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3 Key Tactics Cannabis Brands Can Learn from Tech Startups

They've been there, done that. So why not learn from Silicon Valley's tried-and-true techniques.

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Many top cannabis brands -- the ones scaling from zero to 7-plus figures -- are following in the footsteps of high-growth technology startups that came before them. But just like their predecessors, they face a similar need to scale at near-lightspeed while selling an unfamiliar product. That's why smart canna-businesses, striving to win market share and become household names, can learn from the tried-and-true scaling techniques of successful tech startups.

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Here are some valuable lessons.

Related: The Cannabis M&A Boom Is Looking Like the Boom. Here's How to Avoid the Bust.


1. Find your niche

Tech startups like to talk about “product-market-fit” as a key indicator of growth potential. This term applies to that sweet spot your product fills an unmet demand among consumers in your territory. In other words, your business' niche. 

There are plenty of ways to approach finding your brand’s position within the market. Your niche can be as specific as a product type or as broad as a price point marketed toward an underserved customer segment. An example: The edibles company 1906, which carved out a position for themselves in the crowded Colorado market by offering a line of 1:1 THC to CBD products targeting “high-functioning adults” and promising specific experiences like energy and relaxation.


2. Build the right team

Once you identify the specific customer need your product satisfies, it’s time to organize your company to scale and meet demand, ultimately owning that category as a name brand. The value of all-star team members cannot be underestimated. One of the biggest early investments of tech startups is building a strategic team that believes in the vision and is comfortable navigating uncertainty to build processes that will grow as the company scales.

Entrepreneurs at early-stage cannabis companies should focus on hiring a mix of talent representing both sales-savvy and deep-industry knowledge. It’s easy to fall prey to the desire to stack your team with industry experts, but without people to close those initial deals, it may be difficult to gain traction as you get started.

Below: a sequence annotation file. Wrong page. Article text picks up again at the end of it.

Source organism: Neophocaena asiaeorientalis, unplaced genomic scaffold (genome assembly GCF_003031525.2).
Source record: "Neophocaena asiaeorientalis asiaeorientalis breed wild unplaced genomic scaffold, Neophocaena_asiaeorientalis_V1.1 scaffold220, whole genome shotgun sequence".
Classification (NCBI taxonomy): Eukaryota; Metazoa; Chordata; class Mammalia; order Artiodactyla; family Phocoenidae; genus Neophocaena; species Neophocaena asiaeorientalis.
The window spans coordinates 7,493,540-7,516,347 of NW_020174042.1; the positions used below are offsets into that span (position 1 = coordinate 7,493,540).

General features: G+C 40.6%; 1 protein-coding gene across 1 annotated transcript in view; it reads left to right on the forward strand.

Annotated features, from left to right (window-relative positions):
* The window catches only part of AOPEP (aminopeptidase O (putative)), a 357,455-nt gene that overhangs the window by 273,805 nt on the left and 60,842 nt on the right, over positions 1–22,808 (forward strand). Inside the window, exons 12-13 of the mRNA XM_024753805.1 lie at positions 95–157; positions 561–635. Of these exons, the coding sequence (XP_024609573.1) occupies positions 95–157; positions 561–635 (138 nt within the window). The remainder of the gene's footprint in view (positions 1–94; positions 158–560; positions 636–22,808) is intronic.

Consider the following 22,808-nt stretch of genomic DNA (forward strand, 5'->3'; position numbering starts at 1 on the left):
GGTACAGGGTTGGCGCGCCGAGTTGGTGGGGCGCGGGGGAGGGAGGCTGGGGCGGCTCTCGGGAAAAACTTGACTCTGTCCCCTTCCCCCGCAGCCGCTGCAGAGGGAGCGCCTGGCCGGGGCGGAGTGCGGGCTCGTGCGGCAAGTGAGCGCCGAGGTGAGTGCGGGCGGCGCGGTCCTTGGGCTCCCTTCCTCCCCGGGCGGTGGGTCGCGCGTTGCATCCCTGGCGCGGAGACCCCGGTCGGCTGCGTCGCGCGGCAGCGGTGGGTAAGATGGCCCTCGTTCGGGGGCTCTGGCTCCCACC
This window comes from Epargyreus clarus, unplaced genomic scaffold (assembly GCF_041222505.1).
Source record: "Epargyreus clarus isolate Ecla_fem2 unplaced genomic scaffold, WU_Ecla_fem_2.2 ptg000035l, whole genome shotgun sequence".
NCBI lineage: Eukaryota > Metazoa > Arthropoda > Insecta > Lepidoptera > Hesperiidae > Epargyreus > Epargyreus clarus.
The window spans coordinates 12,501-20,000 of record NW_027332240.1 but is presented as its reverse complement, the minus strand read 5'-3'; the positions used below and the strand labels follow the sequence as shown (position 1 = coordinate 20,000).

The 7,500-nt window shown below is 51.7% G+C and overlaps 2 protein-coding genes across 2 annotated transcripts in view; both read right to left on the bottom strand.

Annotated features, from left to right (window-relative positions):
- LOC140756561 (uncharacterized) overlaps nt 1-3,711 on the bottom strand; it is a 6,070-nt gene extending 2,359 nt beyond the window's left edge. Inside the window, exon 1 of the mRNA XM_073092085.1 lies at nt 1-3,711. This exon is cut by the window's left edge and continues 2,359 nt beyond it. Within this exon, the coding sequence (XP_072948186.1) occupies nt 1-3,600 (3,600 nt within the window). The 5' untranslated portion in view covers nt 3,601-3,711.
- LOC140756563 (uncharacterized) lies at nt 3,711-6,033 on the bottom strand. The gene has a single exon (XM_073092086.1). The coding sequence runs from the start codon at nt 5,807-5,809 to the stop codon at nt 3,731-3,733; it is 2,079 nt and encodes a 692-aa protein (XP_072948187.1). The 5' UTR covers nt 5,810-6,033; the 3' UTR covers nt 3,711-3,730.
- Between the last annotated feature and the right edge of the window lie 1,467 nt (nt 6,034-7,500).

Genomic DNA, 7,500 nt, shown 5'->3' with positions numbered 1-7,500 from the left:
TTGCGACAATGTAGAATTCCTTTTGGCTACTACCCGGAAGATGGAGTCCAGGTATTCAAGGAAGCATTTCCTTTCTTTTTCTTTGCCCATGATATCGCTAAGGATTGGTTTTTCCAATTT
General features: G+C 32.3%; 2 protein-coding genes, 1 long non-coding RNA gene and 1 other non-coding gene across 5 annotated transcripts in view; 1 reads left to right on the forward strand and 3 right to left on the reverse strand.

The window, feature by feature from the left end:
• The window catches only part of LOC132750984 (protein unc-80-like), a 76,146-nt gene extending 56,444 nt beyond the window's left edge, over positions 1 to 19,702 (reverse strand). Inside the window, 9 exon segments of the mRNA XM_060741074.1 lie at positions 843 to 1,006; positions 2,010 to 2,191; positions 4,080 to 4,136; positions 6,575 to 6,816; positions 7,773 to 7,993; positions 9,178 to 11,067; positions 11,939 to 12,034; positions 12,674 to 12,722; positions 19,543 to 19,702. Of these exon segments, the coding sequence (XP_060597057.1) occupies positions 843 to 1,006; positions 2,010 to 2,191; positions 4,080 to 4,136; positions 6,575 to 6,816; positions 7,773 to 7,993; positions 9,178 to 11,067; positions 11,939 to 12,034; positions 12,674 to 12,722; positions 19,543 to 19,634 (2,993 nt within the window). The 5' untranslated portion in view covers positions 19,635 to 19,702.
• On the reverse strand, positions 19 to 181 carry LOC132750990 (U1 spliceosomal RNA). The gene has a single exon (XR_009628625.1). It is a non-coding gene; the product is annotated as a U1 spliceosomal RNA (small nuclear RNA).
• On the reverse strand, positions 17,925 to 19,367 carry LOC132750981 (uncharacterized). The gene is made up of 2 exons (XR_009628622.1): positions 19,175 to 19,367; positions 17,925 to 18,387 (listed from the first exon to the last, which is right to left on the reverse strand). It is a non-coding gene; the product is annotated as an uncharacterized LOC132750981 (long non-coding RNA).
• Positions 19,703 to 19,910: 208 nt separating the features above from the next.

These early hires also need to possess a willingness to solve problems and build processes from scratch. There is a big difference between working at a defined job with a company that has been around for decades and forging your own path at a growing startup. Without processes in place, employees must be agile and ready to build the structure as they go, enabling them to slide seamlessly across functions to keep forward momentum.

Build a company that is ready for anything by hiring a team of innovative self-starters who will create their own efficient workflows. Your end result? Teams that can grow with the company and adapt to regulatory changes, acting as informed and effective evangelists for your brand

Related: Report: Booming Cannabis Industry to More Than Double Employment Within a Year


3. Get creative with customer acquisition

To get your cannabis brand off the ground, you'll need to be scrappy and adaptive with your initial client acquisition strategy. Without a huge marketing budget, entrepreneurs need to make an effort to got out and meet prospects where they gather.

Industry events are an easy jumping-off point to find potential leads. By attending conferences, trade shows, and meet-ups, you will not only grow your contacts, but you'll also meet potential company partners.

Another tactic is to find out which publications your prospects read and target them for stories. Build relationships with the editors of the most popular trade publications and provide them with exclusive content. At LeafLink, we’ve seen some of our best marketing success by creating pieces of proprietary content like LeafLink List, which ranks cannabis brands and products, and the Wholesale Cannabis Pricing Guide. Both these pieces have been picked up by various publications and continue to provide brand exposure months after publishing.

Plug yourself into the platforms people in your industry use, whether that's social media or the industry’s standard tool for managing sales. By engaging with the same platforms your prospects rely on every day, you reduce friction between your operations and make working together more seamless.

Also, actively participating in the cannabis network sets your company up to form strategic partnerships and attract strong talent. Your cannabis brand’s next big move could hinge on a valuable contact. Keep those business cards at the ready, and never underestimate the power of your network.

The early stages of launching a company are often the most difficult. If you’re looking for a place to start, stay focused on finding your niche, hiring smart, and being creative with customer acquisition, and you’ll set your brand up for likely future success.

Related: Why Your Cannabis Business Is Failing, and How You Can Fix It